Monday, February 22, 2016

Turn the other cheek

The definition of- turn the other cheek
  1. 1.
    refrain from retaliating when one has been attacked or insulted.
“Turning the other cheek” is not blanket acceptance of brutality. It is a strategy for motivating others to change. If you meet evil with evil and blow for blow, the cycle of vengeance will never end. The twenty-first century “War on Terror” is going to become the latest example of this forgotten lesson if its strategy remains “slaughter those who slaughter.” Violence will beget violence unless someone is strong enough to rise above.
Nelson Mandela knows how “peaceful subversion” works. It doesn’t happen quickly. It takes an inordinate amount of courage and character. For Mandela it took 27 years in a prison on Robin Island. But eventually the Apartheid’s treatment of black South Africans brought them universal shame. The world could no longer allow the Apartheid to continue its reign after witnessing so many stark examples of extreme brutality and injustice. Mandela and the resistance did not fight back. They did not silently submit to an existence of inhumane treatment. They stood up. They raised their voice. They took it on the chin and in so doing demonstrated the inhumanity of their aggressors. An entire country is different because they did.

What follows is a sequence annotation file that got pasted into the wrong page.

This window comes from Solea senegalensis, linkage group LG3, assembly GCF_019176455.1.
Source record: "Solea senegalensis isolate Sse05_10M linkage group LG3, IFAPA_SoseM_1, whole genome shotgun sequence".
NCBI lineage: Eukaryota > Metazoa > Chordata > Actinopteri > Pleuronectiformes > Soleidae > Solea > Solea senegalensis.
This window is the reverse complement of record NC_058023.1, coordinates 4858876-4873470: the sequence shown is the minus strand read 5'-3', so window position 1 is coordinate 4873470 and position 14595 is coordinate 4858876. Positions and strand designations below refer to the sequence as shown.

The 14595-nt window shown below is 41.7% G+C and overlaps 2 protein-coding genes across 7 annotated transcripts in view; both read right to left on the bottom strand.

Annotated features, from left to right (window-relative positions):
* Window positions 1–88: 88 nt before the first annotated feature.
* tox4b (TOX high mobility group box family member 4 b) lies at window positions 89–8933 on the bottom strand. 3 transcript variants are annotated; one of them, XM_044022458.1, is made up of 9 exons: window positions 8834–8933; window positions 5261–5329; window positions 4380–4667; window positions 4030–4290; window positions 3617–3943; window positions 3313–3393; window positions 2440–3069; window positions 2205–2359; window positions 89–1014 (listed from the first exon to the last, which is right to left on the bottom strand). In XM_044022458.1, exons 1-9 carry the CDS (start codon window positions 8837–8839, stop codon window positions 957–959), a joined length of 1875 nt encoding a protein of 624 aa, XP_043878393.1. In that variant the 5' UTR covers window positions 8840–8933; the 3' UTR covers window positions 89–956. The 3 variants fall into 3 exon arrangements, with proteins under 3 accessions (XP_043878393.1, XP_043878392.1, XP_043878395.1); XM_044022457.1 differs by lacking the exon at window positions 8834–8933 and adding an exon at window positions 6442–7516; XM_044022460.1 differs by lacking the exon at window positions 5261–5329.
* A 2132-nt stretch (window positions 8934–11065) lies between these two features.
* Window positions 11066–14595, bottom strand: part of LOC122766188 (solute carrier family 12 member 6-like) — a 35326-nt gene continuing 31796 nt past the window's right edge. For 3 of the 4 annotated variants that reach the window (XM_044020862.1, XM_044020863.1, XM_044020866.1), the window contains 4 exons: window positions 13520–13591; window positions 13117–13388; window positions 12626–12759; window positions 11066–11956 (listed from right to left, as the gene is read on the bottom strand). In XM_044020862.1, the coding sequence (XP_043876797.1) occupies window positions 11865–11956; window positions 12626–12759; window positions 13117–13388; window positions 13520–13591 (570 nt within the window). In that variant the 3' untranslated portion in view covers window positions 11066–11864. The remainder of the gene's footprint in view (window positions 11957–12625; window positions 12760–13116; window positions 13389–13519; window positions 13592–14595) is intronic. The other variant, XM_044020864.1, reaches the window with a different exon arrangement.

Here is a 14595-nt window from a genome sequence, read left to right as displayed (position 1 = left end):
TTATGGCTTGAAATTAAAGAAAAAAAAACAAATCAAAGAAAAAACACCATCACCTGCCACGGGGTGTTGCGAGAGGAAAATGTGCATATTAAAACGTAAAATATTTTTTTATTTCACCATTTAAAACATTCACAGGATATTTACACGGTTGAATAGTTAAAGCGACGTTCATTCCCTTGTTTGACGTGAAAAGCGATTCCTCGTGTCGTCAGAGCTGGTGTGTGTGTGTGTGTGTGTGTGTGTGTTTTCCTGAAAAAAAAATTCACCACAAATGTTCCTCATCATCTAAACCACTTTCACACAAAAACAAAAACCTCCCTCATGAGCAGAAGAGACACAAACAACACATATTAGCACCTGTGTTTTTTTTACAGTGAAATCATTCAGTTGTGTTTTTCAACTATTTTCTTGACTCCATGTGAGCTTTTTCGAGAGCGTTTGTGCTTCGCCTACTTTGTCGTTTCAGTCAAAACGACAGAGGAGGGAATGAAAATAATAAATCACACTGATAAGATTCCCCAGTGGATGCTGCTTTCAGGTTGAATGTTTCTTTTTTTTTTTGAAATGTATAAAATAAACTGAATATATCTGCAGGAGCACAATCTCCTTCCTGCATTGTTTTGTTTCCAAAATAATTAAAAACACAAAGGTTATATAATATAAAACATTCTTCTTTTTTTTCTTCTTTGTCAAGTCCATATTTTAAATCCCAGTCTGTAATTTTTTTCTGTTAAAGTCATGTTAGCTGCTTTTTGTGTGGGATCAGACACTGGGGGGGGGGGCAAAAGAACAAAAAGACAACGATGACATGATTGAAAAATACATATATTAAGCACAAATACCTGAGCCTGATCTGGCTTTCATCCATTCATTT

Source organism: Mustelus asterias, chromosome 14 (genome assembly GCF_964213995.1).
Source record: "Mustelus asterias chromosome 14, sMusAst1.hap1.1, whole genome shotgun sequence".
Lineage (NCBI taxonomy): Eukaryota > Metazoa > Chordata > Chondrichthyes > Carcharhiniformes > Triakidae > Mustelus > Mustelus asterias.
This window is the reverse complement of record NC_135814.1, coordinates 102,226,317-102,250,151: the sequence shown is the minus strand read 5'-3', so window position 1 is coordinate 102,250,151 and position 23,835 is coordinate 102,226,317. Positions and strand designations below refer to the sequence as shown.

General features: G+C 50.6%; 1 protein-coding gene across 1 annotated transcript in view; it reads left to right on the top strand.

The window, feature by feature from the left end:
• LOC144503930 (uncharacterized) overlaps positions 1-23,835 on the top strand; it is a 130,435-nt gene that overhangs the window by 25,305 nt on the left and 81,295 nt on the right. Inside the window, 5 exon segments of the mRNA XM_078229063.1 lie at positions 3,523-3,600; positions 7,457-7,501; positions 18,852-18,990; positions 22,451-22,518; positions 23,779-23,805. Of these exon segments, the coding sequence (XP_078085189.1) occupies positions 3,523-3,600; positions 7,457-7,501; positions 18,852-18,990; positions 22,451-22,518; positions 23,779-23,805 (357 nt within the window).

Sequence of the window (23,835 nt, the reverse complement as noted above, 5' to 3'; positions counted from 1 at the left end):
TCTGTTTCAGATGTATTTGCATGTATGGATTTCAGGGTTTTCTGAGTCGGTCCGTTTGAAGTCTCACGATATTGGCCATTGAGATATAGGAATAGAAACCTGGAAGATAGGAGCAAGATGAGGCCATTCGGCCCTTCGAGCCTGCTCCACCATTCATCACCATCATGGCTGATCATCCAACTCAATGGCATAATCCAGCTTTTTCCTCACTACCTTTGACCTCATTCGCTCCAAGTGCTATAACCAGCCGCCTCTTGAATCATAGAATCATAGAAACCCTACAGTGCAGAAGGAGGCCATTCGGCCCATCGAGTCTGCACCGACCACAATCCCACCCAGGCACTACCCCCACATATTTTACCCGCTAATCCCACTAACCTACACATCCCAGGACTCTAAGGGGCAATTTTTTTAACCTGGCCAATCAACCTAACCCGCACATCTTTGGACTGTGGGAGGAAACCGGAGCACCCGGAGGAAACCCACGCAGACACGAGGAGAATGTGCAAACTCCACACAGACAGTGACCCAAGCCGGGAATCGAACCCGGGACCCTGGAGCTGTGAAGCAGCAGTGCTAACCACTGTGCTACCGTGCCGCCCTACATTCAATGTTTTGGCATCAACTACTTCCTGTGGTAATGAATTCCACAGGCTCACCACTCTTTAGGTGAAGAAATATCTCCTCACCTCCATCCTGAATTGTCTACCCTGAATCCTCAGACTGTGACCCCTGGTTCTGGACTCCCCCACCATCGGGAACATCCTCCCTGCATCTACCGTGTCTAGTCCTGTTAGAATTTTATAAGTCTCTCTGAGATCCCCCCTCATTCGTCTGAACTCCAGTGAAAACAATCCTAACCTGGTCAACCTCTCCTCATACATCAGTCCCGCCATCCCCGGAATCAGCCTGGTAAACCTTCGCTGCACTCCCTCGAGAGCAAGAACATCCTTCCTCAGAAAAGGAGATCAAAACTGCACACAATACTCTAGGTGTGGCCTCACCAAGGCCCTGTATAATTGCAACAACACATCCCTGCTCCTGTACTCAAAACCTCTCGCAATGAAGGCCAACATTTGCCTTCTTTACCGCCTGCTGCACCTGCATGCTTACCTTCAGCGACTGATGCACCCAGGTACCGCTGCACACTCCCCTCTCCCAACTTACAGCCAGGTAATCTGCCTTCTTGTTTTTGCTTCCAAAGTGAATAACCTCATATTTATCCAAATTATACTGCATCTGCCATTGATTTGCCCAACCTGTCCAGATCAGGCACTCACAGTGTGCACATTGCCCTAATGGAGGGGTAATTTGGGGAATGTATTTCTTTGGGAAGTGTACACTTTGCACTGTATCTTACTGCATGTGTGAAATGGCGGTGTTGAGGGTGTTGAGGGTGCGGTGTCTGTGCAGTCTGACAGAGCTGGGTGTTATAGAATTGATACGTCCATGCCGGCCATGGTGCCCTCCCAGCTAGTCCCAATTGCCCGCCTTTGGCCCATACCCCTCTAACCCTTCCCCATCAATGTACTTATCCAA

In our day-to-day, it may mean responding with kind and selfless words when a boss has come on the attack with accusatory and thoughtless one-liners. You follow up his attack with a stop by his office where you compliment his demonstrated strengths. You show him how to empower someone thoughtfully so that he sees the contrast between his diminutive assault and your perceptive edification.
You don’t fire back with a cheap shot.
You step back into his space with love. He may just fire away again, but he might also become aware of his heartlessness.
Don’t expect it to work immediately. It took Nelson Mandela 27 years in prison.

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